However, my experience has been that generally the greater assets under management accumulated by a mutual fund, the greater the difficulty in deploying those funds effectively, and thus the outlet is to buy large cap companies, which in turn realistically would engender a more index-like return minus fees and expenses, of course. His argument in the book is that security selection is almost always a detriment to portfolio performance, as Swensen claims that managers cannot consistently select companies that will outperform the market at large.
Thus, it would seem that the smaller the fund size, the more concentrated bets the manager would be able to make, and thus the likelihood of below average returns would increase. So, there is a bit of an apparent contradiction of premises among a few of the arguments presented. One of the most interesting facets is a chapter entitled "Winning the Active Management Game", which does nothing but provide a case-in-point example of a fund management company doing it "the right way".
Coincidentally, the funds performances are quite good, beating the associated benchmarks by hundreds of basis points over 10 and 20 year time-frames. Not only does Swensen bash active security selection, he also bashes active asset allocation, preferring that investors take historical returns and risk profiles of various asset classes as a strong indication of future dynamics.
As one may know, bond prices move inversely to prevailing interest rates; further, interest rates have just completed the greatest plummet in market history, with 10 year treasury yields falling from It would be patently foolish to believe that total returns on bonds will be anywhere near what they have been during this year time-frame.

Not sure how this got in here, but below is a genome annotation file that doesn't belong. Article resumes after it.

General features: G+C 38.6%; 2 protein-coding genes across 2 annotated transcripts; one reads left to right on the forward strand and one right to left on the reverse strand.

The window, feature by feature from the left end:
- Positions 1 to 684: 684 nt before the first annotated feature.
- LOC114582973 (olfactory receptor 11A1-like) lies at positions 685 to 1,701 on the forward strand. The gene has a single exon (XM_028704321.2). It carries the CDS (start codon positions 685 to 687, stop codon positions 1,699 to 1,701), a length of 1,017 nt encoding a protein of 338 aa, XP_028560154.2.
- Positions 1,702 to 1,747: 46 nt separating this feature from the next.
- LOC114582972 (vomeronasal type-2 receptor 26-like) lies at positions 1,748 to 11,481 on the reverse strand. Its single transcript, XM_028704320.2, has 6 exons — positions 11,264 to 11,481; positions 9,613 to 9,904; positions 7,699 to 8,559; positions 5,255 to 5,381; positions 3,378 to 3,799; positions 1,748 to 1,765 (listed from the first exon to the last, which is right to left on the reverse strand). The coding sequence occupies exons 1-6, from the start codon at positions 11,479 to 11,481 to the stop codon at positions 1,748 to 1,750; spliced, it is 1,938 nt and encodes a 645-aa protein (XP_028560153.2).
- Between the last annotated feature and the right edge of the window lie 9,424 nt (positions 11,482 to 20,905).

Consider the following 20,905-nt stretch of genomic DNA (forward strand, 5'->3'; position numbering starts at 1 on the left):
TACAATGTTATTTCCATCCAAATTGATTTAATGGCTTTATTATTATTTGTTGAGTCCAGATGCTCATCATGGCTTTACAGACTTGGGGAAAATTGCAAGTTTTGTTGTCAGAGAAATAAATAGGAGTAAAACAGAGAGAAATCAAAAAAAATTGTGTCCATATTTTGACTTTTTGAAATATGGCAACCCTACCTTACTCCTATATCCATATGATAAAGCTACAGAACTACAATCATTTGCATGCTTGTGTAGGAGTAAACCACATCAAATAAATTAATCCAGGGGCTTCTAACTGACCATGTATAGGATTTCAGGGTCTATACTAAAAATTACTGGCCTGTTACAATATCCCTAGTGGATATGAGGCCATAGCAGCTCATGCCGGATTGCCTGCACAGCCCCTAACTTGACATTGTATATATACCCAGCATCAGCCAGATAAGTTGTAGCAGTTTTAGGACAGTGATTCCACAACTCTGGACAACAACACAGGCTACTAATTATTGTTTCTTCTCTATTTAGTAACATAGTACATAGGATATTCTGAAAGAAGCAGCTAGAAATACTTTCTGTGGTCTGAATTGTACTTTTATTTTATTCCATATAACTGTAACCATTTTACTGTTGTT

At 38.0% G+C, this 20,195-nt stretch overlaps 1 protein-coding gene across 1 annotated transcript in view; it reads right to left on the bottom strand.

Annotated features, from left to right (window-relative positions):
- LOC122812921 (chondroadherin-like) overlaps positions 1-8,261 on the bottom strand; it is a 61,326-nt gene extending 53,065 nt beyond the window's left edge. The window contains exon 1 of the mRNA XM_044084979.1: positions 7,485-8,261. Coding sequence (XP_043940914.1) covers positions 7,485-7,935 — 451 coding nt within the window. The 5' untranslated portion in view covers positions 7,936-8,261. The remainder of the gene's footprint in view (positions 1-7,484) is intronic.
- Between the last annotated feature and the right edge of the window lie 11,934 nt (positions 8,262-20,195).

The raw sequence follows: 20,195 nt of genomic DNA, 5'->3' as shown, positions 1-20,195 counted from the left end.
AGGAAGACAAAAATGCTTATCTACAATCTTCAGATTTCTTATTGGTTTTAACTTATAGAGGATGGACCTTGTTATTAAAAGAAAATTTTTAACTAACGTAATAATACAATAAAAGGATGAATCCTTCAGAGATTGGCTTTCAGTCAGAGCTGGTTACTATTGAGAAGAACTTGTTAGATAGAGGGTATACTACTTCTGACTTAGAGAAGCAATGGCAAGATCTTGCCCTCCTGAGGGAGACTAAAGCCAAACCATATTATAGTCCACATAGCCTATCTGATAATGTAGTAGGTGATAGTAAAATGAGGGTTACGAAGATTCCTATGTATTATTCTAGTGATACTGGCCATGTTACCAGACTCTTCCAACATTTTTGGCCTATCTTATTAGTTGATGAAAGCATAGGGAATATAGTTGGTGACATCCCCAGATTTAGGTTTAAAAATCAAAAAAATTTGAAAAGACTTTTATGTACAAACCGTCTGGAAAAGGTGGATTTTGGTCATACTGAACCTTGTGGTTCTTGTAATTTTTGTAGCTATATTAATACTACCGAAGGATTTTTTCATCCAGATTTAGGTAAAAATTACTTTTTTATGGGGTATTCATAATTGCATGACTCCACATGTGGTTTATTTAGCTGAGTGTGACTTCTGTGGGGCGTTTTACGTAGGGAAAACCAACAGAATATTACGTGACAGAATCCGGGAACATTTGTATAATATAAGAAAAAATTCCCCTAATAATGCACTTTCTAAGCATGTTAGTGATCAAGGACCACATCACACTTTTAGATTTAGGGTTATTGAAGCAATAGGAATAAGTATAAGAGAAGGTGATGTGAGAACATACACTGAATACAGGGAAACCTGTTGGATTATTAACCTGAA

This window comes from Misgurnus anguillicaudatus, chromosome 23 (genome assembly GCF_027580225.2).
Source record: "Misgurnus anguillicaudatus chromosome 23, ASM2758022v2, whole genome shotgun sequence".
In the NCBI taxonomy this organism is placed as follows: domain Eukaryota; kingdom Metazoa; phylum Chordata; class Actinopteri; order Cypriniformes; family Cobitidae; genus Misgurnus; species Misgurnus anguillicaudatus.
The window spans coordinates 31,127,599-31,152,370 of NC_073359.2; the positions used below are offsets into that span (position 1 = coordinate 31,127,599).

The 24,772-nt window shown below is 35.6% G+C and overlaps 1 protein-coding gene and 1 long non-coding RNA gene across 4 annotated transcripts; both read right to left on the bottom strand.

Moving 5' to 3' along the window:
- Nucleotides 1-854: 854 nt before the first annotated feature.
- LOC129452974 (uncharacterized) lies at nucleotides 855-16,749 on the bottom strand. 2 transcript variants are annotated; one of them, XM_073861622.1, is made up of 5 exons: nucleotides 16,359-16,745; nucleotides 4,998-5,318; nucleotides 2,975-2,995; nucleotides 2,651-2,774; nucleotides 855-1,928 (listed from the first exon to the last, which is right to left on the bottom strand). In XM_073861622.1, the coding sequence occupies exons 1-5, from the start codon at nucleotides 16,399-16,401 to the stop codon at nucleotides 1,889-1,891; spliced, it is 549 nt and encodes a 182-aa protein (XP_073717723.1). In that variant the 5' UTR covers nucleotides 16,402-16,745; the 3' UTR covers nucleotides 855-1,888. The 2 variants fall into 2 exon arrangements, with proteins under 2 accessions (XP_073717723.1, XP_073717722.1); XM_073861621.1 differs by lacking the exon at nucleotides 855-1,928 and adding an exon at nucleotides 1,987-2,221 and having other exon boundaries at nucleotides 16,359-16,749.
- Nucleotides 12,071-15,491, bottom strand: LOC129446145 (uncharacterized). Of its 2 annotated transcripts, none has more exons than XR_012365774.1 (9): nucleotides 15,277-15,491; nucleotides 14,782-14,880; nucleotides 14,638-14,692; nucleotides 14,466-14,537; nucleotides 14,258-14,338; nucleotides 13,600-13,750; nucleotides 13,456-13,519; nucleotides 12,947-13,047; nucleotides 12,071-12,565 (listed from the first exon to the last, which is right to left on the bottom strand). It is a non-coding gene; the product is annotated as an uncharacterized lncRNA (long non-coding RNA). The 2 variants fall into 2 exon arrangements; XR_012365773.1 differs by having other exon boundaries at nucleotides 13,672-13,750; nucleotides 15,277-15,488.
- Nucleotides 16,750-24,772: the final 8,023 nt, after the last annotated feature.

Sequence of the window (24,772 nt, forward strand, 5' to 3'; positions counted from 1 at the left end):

For one that does not believe in active management, he and his cohort at the Yale Endowment appear to be doing a fine job of "actively managing" their funds. The takeaway invariably is that asset allocation and asset class risk exposure matter, and that Swensen would recommend low-cost index funds or well-constructed ETF vehicles for market exposure.
I recommend the individual investor read the first half of the book, glean some asset allocation advice from a superior endowment manager, and leave the second-half for the birds. Id recommend reading John C. Information packed, but a rather unnecessary book for the conventional investor. Much respect to the author who is one of the best modern-day investors but I feel this book was better articulated in say John Bogles Common Sense on Mutual Funds.
This book was designed for the mass market but even as a financial hobbyist this is waning.
Unconventional Success: A Fundamental Approach to Personal Investment
Yale University endowment[ edit ] Swensen was tapped to serve as the Yale endowment manager at age 31 in The letter asked them to consider the effect of their investments on climate change, and to refrain from investing in companies that do not make reasonable efforts to reduce carbon emissions. This method was characterized by Swensen as a more subtle and flexible approach, as opposed to outright divestment. Swensen called the editor-in-chief a "coward" for deleting an inaccurate sentence and removing a footnote in an op-ed that he submitted to the paper; his column, which he required to be published unedited, responded to a student teach-in that criticized companies allegedly in the Yale portfolio.
David F. Swensen
The David Swensen Asset Allocation
David Swensen’s portfolio (from Unconventional Success)